18. Chen J-H, Jiang H-W, Hsieh E-J, Chen H-Y, Chien C-T, Hsieh H-L, Lin T-P (2012) Drought and salt stress tolerance of an Arabidopsis glutathione S-transferase U17 knockout mutant are attributed to the combined effect of glutathione and abscisic acid. Plant Physiol 158:340–351. Scholar
  19. Cho H-Y, Kong K-H (2005) Molecular cloning, expression, and characterization of a phi-type glutathione S-transferase from Oryza sativa. Pestic Biochem Physiol 83:29–36. Scholar
  20. Choi YI, Noh EW, Kim HJ, Shim D (2013) Overexpression of poplar GSTU51 confers selective tolerance to both mercury and methyl viologen but not to CDNB or cadmium in transgenic poplars. Plant Biotechnol Rep 7:175–184. Scholar
  21. Chronopoulou EG, Labrou NE (2009) Glutathione transferases: emerging multidisciplinary tools in red and green biotechnology. Recent Pat Biotechnol 3:211–223CrossRefPubMedGoogle Scholar
  22. Chronopoulou E, Madesis P, Asimakopoulou B, Platis D, Tsaftaris A, Labrou NE (2012) Catalytic and structural diversity of the fluazifop-inducible glutathione transferases from Phaseolus vulgaris. Planta 235:1253–1269. Scholar
  23. Chronopoulou E, Madesis P, Tsaftaris A, Labrou NE (2014) Cloning and characterization of a biotic-stress-inducible glutathione transferase from Phaseolus vulgaris. Appl Biochem Biotechnol 172:595–609. Scholar
  24. Cia MC, Guimarães ACR, Medici LO, Chabregas SM, Azevedo RA (2012) Antioxidant responses to water deficit by drought-tolerant and -sensitive sugarcane varieties. Ann Appl Biol 161:313–324. Scholar
  25. Cox A, Venkatachalam P, Sahi S, Sharma N (2017) Plant physiology and biochemistry reprint of: silver and titanium dioxide nanoparticle toxicity in plants: a review of current research. Plant Physiol Biochem 110:33–49. Scholar
  26. Cramer GR, Urano K, Delrot S, Pezzotti M, Shinozaki K (2011) Effects of abiotic stress on plants: a systems biology perspective. BMC Plant Biol 11:163. Scholar
  27. Csiszár J, Horváth E, Váry Z, Gallé Á, Bela K, Brunner S, Tari I (2014) Glutathione transferase supergene family in tomato: salt stress-regulated expression of representative genes from distinct GST classes in plants primed with salicylic acid. Plant Physiol Biochem 78:15–26. Scholar
  28. Cummins I, O’Hagan D, Jablonkai I, Cole DJ, Hehn A, Werck-Reichhart D, Edwards R (2003) Cloning, characterization and regulation of a family of phi class glutathione transferases from wheat. Plant Mol Biol 52:591–603. Scholar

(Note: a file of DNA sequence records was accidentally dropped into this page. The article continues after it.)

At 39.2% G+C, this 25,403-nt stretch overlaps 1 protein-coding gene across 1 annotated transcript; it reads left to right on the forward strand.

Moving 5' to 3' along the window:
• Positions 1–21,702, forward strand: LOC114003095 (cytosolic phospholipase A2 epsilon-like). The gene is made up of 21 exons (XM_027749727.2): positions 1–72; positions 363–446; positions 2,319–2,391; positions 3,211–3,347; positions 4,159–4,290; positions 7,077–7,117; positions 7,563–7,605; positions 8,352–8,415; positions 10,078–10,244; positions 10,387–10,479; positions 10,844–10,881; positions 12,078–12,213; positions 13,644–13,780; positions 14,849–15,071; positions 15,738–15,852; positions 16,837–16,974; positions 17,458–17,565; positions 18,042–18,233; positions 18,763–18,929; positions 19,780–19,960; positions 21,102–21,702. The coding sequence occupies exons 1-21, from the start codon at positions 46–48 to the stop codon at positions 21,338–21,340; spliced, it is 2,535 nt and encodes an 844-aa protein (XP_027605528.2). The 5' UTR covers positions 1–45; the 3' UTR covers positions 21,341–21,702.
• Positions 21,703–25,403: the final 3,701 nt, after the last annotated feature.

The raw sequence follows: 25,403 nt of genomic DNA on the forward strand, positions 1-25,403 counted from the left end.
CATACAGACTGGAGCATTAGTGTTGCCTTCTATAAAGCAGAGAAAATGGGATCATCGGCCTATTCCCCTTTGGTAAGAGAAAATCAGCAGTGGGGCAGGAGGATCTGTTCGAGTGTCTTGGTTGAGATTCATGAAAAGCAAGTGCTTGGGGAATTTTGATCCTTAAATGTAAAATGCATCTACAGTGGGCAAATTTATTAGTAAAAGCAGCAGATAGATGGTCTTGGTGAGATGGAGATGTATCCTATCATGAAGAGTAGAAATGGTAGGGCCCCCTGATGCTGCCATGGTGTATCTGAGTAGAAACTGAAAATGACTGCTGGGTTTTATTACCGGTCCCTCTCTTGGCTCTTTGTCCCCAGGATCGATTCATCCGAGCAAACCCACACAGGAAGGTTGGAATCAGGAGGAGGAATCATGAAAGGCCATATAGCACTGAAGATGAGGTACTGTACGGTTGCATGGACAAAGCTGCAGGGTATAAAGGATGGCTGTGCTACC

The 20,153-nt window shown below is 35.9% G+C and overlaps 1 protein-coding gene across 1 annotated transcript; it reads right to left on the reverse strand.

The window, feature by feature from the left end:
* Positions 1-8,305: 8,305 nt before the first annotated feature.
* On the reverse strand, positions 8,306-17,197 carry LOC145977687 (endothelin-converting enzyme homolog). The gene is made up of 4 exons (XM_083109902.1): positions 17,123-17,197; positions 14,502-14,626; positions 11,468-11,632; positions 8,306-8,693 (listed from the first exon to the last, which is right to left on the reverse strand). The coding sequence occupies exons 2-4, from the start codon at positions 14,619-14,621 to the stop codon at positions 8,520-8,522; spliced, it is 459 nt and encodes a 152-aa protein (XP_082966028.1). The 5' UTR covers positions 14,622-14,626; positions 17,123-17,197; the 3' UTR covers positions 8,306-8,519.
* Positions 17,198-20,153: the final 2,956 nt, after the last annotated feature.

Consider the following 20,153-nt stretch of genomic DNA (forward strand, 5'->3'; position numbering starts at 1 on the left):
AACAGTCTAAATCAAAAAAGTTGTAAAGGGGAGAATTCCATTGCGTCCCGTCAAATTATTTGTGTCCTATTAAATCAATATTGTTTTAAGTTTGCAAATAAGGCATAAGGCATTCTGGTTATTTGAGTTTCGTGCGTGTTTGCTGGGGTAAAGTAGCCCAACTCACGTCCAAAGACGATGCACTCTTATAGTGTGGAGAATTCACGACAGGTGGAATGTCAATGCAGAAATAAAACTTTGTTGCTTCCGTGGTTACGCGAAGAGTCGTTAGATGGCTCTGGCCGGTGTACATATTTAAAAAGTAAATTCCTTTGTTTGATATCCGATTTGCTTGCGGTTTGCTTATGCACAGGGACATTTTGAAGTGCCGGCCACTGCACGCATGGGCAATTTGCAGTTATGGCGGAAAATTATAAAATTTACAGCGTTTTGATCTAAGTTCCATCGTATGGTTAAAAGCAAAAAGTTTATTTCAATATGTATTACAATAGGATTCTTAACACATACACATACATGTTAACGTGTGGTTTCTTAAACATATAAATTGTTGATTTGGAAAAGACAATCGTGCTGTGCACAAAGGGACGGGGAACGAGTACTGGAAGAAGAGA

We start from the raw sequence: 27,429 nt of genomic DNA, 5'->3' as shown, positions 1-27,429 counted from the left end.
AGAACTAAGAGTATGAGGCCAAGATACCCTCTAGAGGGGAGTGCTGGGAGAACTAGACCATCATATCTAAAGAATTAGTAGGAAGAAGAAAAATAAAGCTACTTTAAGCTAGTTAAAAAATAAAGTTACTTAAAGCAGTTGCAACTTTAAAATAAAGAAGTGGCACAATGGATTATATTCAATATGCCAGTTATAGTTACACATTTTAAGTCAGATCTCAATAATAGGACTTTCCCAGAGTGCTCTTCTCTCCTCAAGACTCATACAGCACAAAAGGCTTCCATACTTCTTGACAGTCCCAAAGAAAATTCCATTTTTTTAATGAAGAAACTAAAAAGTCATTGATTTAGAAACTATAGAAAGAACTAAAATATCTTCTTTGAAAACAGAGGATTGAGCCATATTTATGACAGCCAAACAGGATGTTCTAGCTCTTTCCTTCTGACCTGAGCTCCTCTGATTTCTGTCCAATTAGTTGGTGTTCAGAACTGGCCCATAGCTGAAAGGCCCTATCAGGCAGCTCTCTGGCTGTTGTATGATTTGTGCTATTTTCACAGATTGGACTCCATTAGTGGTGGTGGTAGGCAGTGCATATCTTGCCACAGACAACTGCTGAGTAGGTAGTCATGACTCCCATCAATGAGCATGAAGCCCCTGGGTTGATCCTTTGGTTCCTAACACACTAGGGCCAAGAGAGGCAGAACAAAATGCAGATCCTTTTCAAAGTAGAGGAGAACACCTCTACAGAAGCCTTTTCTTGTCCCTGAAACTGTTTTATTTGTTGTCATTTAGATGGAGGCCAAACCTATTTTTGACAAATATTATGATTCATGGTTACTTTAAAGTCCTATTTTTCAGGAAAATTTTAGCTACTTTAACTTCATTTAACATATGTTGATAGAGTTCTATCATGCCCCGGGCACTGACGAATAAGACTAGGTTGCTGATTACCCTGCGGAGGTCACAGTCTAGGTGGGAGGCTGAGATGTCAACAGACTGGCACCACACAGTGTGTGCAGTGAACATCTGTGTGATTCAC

29. Cummins I, Dixon DP, Freitag-Pohl S, Skipsey M, Edwards R (2011) Multiple roles for plant glutathione transferases in xenobiotic detoxification. Drug Metab Rev 43:266–280. Scholar
  30. Cummins I, Wortley DJ, Sabbadin F et al (2013) Key role for a glutathione transferase in multiple-herbicide resistance in grass weeds. Proc Natl Acad Sci U S A 110:5812–5817. Scholar
  31. Dat J, Vandenabeele S, Vranová E, Van Montagu M, Inzé D, Van Breusegem F (2000) Dual action of the active oxygen species during plant stress responses. Cell Mol Life Sci 57:779–795. Scholar
  32. Deeba F, Pandey AK, Ranjan S, Mishra A, Singh R, Sharma YK, Shirke PA, Pandey V (2012) Physiological and proteomic responses of cotton (Gossypium herbaceum L.) to drought stress. Plant Physiol Biochem 53:6–18. Scholar
  33. DeLano WL (2002) Pymol: an open-source molecular graphics tool. CCP4 Newsl Protein Crystallogr 40:82–92Google Scholar
  34. del Río LA, Sandalio LM, Corpas FJ, Palma JM, Barroso JB (2006) Reactive oxygen species and reactive nitrogen species in peroxisomes. Production, scavenging, and role in cell signaling. Plant Physiol 141:330–335. Scholar
  35. Deng F, Hatzios KK (2002) Purification and characterization of two glutathione S-transferase isozymes from indica-type rice involved in herbicide detoxification. Pestic Biochem Physiol 72:10–13. Scholar
  36. Deng F, Jelesko J, Cramer CL, Wu J, Hatzios KK (2003) Use of an antisense gene to characterize glutathione S-transferase functions in transformed suspension-cultured rice cells and calli. Pestic Biochem Physiol 75:27–37. Scholar
  37. Diao G, Wang Y, Wang C, Yang C (2011) Cloning and functional characterization of a novel glutathione S-transferase gene from Limonium bicolor. Plant Mol Biol Rep 29:77–87. Scholar
  38. Dill GM, Cajacob CA, Padgette SR (2008) Glyphosate-resistant crops: adoption, use and future considerations. Pest Manag Sci 64:326–336. Scholar
  39. Dixit V, Pandey V, Shyam R (2001) Differential antioxidative responses to cadmium in roots and leaves of pea (Pisum sativum L. cv. Azad). J Exp Bot 52:1101–1109. Scholar
  40. Dixit P, Mukherjee PK, Ramachandran V, Eapen S (2011) Glutathione transferase from Trichoderma virens enhances cadmium tolerance without enhancing its accumulation in transgenic Nicotiana tabacum. PLoS One 6:e16360. Scholar
  41. Dixit G, Singh AP, Kumar A, Singh PK, Kumar S, Dwivedi S, Trivedi PK, Pandey V, Norton GJ, Dhankher OP, Tripathi RD (2015) Sulfur mediated reduction of arsenic toxicity involves efficient thiol metabolism and the antioxidant defense system in rice. J Hazard Mater 298:241–251. Scholar